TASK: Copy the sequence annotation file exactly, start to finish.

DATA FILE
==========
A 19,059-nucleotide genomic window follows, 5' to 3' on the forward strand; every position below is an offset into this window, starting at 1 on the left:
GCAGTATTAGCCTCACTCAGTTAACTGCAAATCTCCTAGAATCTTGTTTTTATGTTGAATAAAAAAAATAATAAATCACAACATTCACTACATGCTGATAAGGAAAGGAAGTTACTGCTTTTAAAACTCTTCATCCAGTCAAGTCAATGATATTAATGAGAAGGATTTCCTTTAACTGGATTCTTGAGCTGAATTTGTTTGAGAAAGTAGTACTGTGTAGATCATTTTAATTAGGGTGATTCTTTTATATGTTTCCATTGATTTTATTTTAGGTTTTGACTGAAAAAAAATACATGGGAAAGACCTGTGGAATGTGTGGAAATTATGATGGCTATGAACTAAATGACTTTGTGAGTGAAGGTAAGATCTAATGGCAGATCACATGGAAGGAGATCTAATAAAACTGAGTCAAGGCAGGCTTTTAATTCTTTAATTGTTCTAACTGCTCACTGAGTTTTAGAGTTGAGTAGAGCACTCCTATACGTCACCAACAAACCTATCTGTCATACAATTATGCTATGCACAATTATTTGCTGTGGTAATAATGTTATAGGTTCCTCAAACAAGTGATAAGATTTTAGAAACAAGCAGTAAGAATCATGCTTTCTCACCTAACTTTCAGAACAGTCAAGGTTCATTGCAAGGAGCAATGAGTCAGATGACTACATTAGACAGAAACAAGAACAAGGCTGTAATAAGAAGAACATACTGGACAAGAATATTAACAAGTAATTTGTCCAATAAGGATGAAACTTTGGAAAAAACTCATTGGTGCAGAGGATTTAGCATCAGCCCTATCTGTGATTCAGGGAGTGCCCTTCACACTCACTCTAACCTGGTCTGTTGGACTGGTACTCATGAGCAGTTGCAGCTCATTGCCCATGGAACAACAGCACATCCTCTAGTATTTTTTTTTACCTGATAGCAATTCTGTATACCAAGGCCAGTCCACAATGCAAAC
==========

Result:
A 19,059-nucleotide genomic window follows, 5' to 3' on the forward strand; every position below is an offset into this window, starting at 1 on the left:
GCAGTATTAGCCTCACTCAGTTAACTGCAAATCTCCTAGAATCTTGTTTTTATGTTGAATAAAAAAAATAATAAATCACAACATTCACTACATGCTGATAAGGAAAGGAAGTTACTGCTTTTAAAACTCTTCATCCAGTCAAGTCAATGATATTAATGAGAAGGATTTCCTTTAACTGGATTCTTGAGCTGAATTTGTTTGAGAAAGTAGTACTGTGTAGATCATTTTAATTAGGGTGATTCTTTTATATGTTTCCATTGATTTTATTTTAGGTTTTGACTGAAAAAAAATACATGGGAAAGACCTGTGGAATGTGTGGAAATTATGATGGCTATGAACTAAATGACTTTGTGAGTGAAGGTAAGATCTAATGGCAGATCACATGGAAGGAGATCTAATAAAACTGAGTCAAGGCAGGCTTTTAATTCTTTAATTGTTCTAACTGCTCACTGAGTTTTAGAGTTGAGTAGAGCACTCCTATACGTCACCAACAAACCTATCTGTCATACAATTATGCTATGCACAATTATTTGCTGTGGTAATAATGTTATAGGTTCCTCAAACAAGTGATAAGATTTTAGAAACAAGCAGTAAGAATCATGCTTTCTCACCTAACTTTCAGAACAGTCAAGGTTCATTGCAAGGAGCAATGAGTCAGATGACTACATTAGACAGAAACAAGAACAAGGCTGTAATAAGAAGAACATACTGGACAAGAATATTAACAAGTAATTTGTCCAATAAGGATGAAACTTTGGAAAAAACTCATTGGTGCAGAGGATTTAGCATCAGCCCTATCTGTGATTCAGGGAGTGCCCTTCACACTCACTCTAACCTGGTCTGTTGGACTGGTACTCATGAGCAGTTGCAGCTCATTGCCCATGGAACAACAGCACATCCTCTAGTATTTTTTTTTACCTGATAGCAATTCTGTATACCAAGGCCAGTCCACAATGCAAAC